When the London Museum opens, visitors will enter through West Poultry Avenue. It will be both part of the city and a portal to the museum, and its character will remain that of a street. It will be a place of arrival, orientation and promise. Our team will welcome visitors and help them to navigate the museum – and, if they need it, the city itself. From here, visitors will move into the General Market or the Poultry Market, or they can stop awhile for a drink in The Cocoa Rooms café. This space will reflect London in real time – the present not the past, the London we experience today, the 24-hour city, constantly on the move.
The General Market Tours is a balloted listing.
You can apply for one ballot ticket which comes with a plus one.
Tours are restricted to 10 years or older.
Due to the nature of the construction site, we unfortunately cannot accommodate wheelchair users or visitors with limited mobility.
historical house, health, museum, community/cultural
Life and death in the archives, 1123-2023, is a unique exhibition detailing St Bartholomew’s Hospital's history and people, using photography, art and history from our archives and collections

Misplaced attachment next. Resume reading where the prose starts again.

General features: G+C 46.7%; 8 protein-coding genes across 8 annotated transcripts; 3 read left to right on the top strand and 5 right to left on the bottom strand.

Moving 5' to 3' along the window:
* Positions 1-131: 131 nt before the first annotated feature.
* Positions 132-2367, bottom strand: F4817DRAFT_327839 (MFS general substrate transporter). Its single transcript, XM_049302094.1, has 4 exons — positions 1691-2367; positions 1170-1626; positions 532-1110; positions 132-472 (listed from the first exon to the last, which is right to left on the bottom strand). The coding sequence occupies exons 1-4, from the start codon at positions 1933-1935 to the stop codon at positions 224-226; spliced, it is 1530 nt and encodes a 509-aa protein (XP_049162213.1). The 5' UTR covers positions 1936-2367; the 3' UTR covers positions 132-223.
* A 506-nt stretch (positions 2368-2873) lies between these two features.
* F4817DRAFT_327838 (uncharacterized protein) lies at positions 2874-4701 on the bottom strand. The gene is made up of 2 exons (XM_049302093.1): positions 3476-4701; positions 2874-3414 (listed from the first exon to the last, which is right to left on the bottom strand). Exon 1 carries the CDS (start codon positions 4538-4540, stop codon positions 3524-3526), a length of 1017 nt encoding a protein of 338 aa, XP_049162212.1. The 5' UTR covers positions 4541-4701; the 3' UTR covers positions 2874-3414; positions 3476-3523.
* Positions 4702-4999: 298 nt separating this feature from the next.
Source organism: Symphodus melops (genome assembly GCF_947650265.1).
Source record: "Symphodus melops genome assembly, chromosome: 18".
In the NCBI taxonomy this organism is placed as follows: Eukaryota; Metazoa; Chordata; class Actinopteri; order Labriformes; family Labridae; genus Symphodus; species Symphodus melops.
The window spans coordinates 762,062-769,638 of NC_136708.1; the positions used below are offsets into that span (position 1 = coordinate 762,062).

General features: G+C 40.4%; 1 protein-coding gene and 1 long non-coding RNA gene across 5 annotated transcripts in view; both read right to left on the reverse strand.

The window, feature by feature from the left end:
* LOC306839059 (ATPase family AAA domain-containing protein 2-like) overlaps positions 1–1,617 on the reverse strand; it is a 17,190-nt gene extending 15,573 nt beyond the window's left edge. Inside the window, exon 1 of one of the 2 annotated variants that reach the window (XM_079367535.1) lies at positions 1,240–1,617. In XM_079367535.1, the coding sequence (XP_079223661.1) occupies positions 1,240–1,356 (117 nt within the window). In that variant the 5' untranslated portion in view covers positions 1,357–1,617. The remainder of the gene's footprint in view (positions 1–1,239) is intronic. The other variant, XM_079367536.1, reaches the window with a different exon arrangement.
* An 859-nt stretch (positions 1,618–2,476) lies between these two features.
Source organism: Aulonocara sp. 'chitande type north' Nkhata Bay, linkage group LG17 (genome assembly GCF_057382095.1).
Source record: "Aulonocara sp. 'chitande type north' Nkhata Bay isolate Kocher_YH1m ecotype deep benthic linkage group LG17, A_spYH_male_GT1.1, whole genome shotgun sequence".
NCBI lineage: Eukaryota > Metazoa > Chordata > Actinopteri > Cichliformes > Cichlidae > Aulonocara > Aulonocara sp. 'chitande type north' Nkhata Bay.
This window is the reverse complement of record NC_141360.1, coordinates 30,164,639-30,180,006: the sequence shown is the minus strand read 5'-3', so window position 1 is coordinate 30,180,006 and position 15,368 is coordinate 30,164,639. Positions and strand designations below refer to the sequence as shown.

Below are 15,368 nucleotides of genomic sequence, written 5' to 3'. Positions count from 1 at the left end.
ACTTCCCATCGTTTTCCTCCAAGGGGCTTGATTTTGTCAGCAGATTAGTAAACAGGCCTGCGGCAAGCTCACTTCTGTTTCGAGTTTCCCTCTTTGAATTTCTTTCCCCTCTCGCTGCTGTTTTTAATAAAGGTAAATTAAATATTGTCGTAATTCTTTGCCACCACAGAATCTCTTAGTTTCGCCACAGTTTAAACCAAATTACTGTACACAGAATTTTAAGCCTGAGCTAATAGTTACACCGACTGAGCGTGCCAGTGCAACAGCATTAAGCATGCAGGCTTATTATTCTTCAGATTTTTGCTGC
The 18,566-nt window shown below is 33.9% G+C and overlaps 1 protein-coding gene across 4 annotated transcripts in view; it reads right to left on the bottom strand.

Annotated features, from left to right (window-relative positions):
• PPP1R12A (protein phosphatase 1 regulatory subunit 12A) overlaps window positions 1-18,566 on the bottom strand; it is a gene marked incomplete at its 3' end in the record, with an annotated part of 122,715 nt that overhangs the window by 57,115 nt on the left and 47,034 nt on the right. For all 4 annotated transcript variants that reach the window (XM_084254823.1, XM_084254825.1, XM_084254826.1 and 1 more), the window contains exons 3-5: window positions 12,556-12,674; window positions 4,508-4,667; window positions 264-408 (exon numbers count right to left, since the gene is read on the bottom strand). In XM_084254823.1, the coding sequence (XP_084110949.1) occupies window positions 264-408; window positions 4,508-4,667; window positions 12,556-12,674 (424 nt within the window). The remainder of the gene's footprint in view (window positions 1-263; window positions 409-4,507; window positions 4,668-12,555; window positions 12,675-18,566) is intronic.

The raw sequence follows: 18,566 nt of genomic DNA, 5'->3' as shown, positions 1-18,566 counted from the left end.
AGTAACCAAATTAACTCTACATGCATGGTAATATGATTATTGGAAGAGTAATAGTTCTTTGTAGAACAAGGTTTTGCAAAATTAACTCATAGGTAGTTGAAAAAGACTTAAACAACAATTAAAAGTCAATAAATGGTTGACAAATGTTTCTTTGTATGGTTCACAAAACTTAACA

James Gibbs, 1730
Drop in / Guided tour
community/cultural, museum, library
St John's Gate in Clerkenwell dates from 1504 and was built for the Knights Hospitaller. 19th and early 20th century additions by Richard Norman Shaw and John Oldrid Scott. Grade I listed. Home to the Museum of the Order of St John.
Richard Norman Shaw, 1874
art in the public realm, education, offices
Chicago Booth's London campus combines the best of old and new. Located near St. Paul's, the campus features more than 50 pieces of contemporary art and houses our Executive MBA Programme Europe, Executive Education, and conference centre.
Tranquil Clerkenwell, so close to the bustling City has a distinct character and intriguing history. Once centred around great religious houses, the area has been the scene of fierce rebellion, innovative architecture, and major commerce.
religious, museum, historical house, community/cultural
Founded as a Black Death burial ground, the site has served as a Carthusian monastery, Tudor mansion, school and an almshouse, which it remains to this day. The Charterhouse opened to the public in 2017 with a new museum.
Henry Yevele, 1371
Back to top of page